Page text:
PHOTOGRAPHY TIPS & TRICKS (PART II) / by Christian Hernandez

In Part I, we covered some practical things you can do to improve your photography. Here in Part II, we'll continue with that theme and cover 3 more practical things you can do to improve your photography.


One of the tricks I use to capture good images is to use the Continuous Shooting mode. There are various Continuous Shooting settings, but in particular, I use the High Speed Continuous Shooting mode because although it will take more shots, there is bound to be a number of great ones in there. Those final great ones are the ones I use to deliver to my clients.

In the process, I do capture a lot of half-closed eyes, odd facial expressions, and weird shots, but amongst all of those are the perfectly lit, composed, beautiful images that are pleasing to the eye. Now, the downside to this trick is that when it comes time to edit the images, I have that many more photos to sort through.

One thing to note is that in order to not get slowed down while capturing in Continuous Shooting mode, you'll need a memory card that writes/records fast. Otherwise, you may take 10 shots in 1 second, but you're stuck waiting 15 seconds for your camera to write the data onto the memory card.

Every camera model differs on how fast it can take an image. It's typically measured and described as FPS or Frames Per Second. There are cameras that can take 10 frames (or pictures) per second, others 6, others higher and lower. Check out your camera's specs to know how many frames it can capture.


One important element of photography is being prepared to take the shot. Unless you're shooting poses, you never know when the right moment you want to capture will strike. The light hits a subject a certain way, somebody gives the most genuine look - you want to be ready to capture that quickly. 

One thing you can do to better prepare you to take that shot is to keep your camera on. Most modern DSLR cameras go into "sleep" mode within a short amount of time if unused. This allows the camera to return to life more quickly than having to run through the start-up process on the camera. Battery life should be minimally affected by this, as the digital components and displays are asleep during that time.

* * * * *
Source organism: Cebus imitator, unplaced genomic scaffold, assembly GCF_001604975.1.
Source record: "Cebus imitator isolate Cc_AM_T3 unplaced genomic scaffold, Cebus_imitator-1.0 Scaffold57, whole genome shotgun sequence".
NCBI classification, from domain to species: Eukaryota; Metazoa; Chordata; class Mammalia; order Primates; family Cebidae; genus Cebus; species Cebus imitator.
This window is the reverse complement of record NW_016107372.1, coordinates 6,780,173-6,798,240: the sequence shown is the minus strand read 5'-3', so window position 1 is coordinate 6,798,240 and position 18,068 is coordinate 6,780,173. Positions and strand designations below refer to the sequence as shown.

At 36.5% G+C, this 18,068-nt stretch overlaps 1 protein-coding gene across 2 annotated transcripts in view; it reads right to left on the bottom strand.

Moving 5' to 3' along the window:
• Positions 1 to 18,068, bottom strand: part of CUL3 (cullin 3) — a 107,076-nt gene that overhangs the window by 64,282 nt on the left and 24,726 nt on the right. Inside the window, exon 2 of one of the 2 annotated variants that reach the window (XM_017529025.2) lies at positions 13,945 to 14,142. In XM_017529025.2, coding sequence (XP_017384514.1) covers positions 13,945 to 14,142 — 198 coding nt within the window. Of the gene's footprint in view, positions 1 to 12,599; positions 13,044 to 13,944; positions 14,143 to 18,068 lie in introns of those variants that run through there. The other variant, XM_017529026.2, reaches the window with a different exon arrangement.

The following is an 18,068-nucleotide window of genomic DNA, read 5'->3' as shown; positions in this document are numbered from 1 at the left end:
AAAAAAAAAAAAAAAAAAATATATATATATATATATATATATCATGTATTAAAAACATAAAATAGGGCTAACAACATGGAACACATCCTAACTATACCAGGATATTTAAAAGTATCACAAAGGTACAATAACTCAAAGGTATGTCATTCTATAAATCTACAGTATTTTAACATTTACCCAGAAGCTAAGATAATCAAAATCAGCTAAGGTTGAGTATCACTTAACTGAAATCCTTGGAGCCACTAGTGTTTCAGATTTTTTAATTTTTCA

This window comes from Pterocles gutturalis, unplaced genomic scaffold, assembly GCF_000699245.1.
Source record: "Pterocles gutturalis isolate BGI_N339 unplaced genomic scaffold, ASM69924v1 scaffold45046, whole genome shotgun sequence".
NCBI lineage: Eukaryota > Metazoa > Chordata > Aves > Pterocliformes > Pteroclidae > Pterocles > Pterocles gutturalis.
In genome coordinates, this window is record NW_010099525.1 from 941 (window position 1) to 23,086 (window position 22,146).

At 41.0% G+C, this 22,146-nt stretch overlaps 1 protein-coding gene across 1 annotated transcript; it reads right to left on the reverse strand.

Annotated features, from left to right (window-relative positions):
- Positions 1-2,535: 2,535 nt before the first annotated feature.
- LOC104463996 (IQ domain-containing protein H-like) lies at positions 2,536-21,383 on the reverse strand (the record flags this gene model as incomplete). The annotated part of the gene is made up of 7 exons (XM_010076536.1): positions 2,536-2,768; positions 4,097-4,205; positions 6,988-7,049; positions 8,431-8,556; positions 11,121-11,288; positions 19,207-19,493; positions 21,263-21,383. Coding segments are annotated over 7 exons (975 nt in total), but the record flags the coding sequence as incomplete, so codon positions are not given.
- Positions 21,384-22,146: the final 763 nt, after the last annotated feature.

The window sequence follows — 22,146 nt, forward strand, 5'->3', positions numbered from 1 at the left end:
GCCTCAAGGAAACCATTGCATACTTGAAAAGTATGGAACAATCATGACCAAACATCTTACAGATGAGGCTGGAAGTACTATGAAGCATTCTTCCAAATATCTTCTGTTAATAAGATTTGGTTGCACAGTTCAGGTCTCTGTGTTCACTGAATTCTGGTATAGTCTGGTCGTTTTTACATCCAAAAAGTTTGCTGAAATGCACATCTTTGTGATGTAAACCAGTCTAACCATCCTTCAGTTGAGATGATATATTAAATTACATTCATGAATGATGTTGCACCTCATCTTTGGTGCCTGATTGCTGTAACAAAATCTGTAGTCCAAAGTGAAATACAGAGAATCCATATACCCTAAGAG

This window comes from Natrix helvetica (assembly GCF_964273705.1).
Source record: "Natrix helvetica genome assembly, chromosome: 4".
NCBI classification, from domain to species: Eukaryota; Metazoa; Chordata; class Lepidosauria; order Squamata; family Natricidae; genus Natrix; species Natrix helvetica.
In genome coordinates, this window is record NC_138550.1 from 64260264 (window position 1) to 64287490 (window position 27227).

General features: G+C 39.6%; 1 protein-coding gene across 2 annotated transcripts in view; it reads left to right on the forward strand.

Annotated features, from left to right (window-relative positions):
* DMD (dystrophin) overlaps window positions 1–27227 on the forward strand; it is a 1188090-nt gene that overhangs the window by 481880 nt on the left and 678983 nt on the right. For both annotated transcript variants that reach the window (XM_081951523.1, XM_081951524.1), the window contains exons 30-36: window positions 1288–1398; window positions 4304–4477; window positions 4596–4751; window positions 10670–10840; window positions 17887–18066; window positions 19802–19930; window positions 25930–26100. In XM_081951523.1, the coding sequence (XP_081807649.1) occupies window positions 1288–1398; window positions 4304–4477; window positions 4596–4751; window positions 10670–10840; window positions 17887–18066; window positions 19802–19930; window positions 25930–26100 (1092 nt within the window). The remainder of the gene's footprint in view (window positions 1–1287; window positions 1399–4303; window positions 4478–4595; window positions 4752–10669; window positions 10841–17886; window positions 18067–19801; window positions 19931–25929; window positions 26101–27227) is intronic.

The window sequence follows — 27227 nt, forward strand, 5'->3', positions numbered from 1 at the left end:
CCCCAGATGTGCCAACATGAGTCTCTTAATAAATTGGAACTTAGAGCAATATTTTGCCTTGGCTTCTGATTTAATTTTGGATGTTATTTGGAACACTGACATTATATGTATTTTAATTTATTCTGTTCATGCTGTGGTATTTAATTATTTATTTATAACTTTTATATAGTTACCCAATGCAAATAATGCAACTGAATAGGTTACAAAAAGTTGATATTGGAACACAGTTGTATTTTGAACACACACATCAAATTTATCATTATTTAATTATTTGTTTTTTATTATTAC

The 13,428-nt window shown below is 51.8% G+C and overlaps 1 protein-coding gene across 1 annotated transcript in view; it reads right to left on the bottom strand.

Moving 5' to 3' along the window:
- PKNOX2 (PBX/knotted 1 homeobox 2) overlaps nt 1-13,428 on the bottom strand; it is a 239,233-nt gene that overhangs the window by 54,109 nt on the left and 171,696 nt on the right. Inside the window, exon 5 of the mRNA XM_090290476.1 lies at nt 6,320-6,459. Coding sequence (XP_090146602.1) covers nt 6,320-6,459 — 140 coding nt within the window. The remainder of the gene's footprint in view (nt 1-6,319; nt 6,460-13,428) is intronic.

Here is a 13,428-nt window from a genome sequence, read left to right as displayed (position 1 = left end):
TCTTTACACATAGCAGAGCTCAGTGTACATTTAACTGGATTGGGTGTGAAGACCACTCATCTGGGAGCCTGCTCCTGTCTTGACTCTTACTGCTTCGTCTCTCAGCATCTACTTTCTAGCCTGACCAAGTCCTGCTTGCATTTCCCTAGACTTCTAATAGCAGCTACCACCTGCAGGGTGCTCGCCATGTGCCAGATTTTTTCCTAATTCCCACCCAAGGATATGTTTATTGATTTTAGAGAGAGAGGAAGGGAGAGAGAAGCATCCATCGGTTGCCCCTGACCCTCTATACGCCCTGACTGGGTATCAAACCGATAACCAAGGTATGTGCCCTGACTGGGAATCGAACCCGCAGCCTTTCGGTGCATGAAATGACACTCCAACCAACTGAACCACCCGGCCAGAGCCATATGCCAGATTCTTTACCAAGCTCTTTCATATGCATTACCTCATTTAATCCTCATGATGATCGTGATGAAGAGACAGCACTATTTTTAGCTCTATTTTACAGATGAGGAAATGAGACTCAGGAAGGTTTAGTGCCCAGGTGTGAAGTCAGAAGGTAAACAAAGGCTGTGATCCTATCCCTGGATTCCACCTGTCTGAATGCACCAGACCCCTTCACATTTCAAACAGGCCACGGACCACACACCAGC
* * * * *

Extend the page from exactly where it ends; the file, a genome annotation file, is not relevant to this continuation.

This tip is important because it's most often in those unexpected moments - natural and unposed - that I get my best shots.


I don't particularly do a lot of work with flashes and artificial light. Therefore, natural light is really key in my work. One of the best skills you can learn as a photographer is to learn to work with natural light because it will allow you to work outdoors where you're not limited to a confined indoor space. If you happen to find yourself indoors (in a restaurant, event space, etc.) look for surrounding natural light by getting close to a window or a door - something that allows the sunlight from outdoors to enter your image. If you're outdoors, natural light can help you capture well-lit images of your subjects. Cloudy days are my favorite for photographing outdoors because the sun behind the clouds softens the harsh light. If you are outdoors and find yourself on a clear day with harsh light, the next best thing would be to find a shadowy area near your location to shoot in. The shadow of a tree or building, a balcony, or an overhang.